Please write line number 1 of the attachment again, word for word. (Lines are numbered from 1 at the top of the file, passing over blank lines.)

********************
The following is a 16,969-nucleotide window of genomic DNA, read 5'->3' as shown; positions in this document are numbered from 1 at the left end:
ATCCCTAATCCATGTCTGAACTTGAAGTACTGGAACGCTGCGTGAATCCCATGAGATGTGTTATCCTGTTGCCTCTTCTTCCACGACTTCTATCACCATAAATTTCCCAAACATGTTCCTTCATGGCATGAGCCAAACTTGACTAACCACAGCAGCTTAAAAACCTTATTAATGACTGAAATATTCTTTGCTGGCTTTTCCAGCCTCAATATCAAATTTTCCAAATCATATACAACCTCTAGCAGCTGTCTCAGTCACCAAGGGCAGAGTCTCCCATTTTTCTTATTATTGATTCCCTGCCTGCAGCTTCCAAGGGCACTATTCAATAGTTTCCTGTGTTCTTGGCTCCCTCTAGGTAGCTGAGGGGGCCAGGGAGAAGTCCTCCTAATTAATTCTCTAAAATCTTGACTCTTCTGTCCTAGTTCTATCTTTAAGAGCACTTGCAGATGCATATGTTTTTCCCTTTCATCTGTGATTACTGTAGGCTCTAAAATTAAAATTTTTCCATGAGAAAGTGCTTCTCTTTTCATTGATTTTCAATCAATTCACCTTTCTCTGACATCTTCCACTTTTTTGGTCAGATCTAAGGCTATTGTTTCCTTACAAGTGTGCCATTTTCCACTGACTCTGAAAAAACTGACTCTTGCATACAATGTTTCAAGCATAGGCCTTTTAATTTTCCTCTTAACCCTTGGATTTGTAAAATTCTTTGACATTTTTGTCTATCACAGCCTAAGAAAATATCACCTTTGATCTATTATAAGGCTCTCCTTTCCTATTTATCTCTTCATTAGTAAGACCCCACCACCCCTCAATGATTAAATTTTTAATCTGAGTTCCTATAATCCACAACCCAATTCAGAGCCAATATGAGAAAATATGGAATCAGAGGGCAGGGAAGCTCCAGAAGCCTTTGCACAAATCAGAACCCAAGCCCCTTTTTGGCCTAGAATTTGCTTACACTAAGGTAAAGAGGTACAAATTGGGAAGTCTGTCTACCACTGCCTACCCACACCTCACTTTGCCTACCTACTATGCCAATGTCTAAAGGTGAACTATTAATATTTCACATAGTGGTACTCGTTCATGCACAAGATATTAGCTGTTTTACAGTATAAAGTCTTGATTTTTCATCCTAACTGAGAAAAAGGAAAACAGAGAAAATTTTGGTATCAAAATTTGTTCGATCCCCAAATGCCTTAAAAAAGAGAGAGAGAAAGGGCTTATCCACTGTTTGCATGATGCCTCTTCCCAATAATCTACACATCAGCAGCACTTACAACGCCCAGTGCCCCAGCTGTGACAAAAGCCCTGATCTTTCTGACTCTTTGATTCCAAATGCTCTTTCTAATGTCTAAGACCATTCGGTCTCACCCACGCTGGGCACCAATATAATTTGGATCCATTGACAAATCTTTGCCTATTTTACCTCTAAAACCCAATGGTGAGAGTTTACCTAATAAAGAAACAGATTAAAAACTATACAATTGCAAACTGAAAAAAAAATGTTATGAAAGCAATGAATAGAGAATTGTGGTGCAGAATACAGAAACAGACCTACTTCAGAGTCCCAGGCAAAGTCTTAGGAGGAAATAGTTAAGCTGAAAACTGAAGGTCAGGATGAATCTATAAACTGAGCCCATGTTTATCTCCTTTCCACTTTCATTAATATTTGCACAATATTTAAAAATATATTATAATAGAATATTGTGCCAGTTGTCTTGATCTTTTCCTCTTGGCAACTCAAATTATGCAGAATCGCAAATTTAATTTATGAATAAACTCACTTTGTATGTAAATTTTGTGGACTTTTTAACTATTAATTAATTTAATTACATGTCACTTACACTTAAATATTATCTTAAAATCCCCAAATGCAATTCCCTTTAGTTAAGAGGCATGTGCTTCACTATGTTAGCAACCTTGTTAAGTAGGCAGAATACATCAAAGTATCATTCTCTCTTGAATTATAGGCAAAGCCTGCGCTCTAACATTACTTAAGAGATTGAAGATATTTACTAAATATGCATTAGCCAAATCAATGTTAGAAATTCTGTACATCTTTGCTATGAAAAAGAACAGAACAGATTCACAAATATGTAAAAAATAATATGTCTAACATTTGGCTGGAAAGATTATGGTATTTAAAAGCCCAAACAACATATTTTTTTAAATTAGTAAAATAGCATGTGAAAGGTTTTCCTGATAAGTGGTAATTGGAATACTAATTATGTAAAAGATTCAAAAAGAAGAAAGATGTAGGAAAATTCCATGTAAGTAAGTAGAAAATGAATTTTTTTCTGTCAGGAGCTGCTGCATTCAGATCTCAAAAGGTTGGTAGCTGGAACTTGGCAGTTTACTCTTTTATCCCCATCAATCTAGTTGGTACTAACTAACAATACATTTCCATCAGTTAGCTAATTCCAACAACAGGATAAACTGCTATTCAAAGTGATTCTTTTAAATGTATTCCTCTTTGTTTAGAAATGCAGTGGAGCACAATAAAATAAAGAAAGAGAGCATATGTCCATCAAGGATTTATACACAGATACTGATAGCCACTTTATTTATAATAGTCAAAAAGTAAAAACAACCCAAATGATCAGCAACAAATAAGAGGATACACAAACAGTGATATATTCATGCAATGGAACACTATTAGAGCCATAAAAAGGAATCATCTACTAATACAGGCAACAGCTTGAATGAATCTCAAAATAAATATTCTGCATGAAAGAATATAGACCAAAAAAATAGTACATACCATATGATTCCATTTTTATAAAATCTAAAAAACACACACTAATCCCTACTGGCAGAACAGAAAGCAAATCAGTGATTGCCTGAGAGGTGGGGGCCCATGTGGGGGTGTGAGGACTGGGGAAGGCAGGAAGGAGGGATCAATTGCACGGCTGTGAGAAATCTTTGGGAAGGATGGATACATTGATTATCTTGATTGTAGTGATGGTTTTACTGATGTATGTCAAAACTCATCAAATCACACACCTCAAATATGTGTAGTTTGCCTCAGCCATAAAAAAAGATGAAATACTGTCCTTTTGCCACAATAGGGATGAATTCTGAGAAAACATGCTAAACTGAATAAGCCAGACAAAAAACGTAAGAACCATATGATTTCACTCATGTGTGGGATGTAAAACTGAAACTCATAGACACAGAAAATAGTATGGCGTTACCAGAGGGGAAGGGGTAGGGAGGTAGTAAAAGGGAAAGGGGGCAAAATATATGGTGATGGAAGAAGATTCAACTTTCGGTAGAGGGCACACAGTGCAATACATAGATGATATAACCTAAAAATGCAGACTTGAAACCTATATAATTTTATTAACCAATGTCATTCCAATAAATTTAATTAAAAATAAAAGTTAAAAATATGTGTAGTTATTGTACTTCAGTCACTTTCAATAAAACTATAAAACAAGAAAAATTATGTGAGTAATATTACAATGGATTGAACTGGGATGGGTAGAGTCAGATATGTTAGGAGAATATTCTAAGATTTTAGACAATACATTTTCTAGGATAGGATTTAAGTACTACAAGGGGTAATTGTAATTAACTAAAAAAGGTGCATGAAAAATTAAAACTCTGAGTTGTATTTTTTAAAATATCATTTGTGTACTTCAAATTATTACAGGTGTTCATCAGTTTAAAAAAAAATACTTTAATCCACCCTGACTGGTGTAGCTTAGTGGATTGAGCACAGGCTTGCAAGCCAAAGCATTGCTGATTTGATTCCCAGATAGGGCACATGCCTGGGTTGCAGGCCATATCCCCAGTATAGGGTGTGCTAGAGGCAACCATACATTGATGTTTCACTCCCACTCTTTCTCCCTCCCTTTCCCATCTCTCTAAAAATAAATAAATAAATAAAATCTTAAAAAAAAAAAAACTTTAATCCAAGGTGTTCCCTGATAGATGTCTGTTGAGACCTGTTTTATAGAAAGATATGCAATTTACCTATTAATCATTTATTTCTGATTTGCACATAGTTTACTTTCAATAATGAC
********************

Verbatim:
The following is a 16,969-nucleotide window of genomic DNA, read 5'->3' as shown; positions in this document are numbered from 1 at the left end: